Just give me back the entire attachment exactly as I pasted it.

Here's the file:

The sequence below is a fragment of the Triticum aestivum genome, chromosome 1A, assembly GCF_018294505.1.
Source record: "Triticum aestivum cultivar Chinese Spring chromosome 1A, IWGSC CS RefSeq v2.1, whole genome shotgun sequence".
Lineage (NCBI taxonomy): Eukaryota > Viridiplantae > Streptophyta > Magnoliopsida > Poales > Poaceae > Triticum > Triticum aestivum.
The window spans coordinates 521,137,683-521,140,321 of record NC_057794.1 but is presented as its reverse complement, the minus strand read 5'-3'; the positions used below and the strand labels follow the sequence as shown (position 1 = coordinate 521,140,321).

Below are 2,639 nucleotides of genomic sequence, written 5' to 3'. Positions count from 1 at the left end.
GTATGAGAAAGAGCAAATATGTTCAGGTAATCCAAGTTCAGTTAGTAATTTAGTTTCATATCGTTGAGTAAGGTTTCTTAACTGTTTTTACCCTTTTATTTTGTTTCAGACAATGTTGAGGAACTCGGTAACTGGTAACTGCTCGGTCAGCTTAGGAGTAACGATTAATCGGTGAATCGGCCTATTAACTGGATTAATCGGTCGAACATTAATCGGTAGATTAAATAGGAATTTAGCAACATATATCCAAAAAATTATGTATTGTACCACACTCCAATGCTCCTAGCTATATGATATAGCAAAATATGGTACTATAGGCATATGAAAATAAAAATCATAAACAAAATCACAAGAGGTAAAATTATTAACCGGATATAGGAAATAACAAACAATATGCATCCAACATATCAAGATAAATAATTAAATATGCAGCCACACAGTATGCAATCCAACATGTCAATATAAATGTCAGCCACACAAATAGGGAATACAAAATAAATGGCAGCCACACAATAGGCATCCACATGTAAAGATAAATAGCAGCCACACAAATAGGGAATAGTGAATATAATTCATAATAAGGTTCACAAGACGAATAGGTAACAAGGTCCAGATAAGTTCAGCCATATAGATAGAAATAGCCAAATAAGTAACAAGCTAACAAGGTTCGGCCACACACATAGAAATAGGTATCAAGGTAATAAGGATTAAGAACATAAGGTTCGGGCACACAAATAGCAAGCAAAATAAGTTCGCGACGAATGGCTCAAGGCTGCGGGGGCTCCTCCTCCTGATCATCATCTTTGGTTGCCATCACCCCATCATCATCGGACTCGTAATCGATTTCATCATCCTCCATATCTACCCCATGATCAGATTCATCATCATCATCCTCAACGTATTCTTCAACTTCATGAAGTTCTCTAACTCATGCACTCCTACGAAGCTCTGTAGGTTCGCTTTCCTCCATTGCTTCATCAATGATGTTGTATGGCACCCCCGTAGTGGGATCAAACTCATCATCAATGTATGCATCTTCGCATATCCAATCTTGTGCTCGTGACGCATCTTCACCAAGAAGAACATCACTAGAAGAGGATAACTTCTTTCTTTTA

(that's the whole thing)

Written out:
The sequence below is a fragment of the Triticum aestivum genome, chromosome 1A, assembly GCF_018294505.1.
Source record: "Triticum aestivum cultivar Chinese Spring chromosome 1A, IWGSC CS RefSeq v2.1, whole genome shotgun sequence".
Lineage (NCBI taxonomy): Eukaryota > Viridiplantae > Streptophyta > Magnoliopsida > Poales > Poaceae > Triticum > Triticum aestivum.
The window spans coordinates 521,137,683-521,140,321 of record NC_057794.1 but is presented as its reverse complement, the minus strand read 5'-3'; the positions used below and the strand labels follow the sequence as shown (position 1 = coordinate 521,140,321).

Below are 2,639 nucleotides of genomic sequence, written 5' to 3'. Positions count from 1 at the left end.
GTATGAGAAAGAGCAAATATGTTCAGGTAATCCAAGTTCAGTTAGTAATTTAGTTTCATATCGTTGAGTAAGGTTTCTTAACTGTTTTTACCCTTTTATTTTGTTTCAGACAATGTTGAGGAACTCGGTAACTGGTAACTGCTCGGTCAGCTTAGGAGTAACGATTAATCGGTGAATCGGCCTATTAACTGGATTAATCGGTCGAACATTAATCGGTAGATTAAATAGGAATTTAGCAACATATATCCAAAAAATTATGTATTGTACCACACTCCAATGCTCCTAGCTATATGATATAGCAAAATATGGTACTATAGGCATATGAAAATAAAAATCATAAACAAAATCACAAGAGGTAAAATTATTAACCGGATATAGGAAATAACAAACAATATGCATCCAACATATCAAGATAAATAATTAAATATGCAGCCACACAGTATGCAATCCAACATGTCAATATAAATGTCAGCCACACAAATAGGGAATACAAAATAAATGGCAGCCACACAATAGGCATCCACATGTAAAGATAAATAGCAGCCACACAAATAGGGAATAGTGAATATAATTCATAATAAGGTTCACAAGACGAATAGGTAACAAGGTCCAGATAAGTTCAGCCATATAGATAGAAATAGCCAAATAAGTAACAAGCTAACAAGGTTCGGCCACACACATAGAAATAGGTATCAAGGTAATAAGGATTAAGAACATAAGGTTCGGGCACACAAATAGCAAGCAAAATAAGTTCGCGACGAATGGCTCAAGGCTGCGGGGGCTCCTCCTCCTGATCATCATCTTTGGTTGCCATCACCCCATCATCATCGGACTCGTAATCGATTTCATCATCCTCCATATCTACCCCATGATCAGATTCATCATCATCATCCTCAACGTATTCTTCAACTTCATGAAGTTCTCTAACTCATGCACTCCTACGAAGCTCTGTAGGTTCGCTTTCCTCCATTGCTTCATCAATGATGTTGTATGGCACCCCCGTAGTGGGATCAAACTCATCATCAATGTATGCATCTTCGCATATCCAATCTTGTGCTCGTGACGCATCTTCACCAAGAAGAACATCACTAGAAGAGGATAACTTCTTTCTTTTA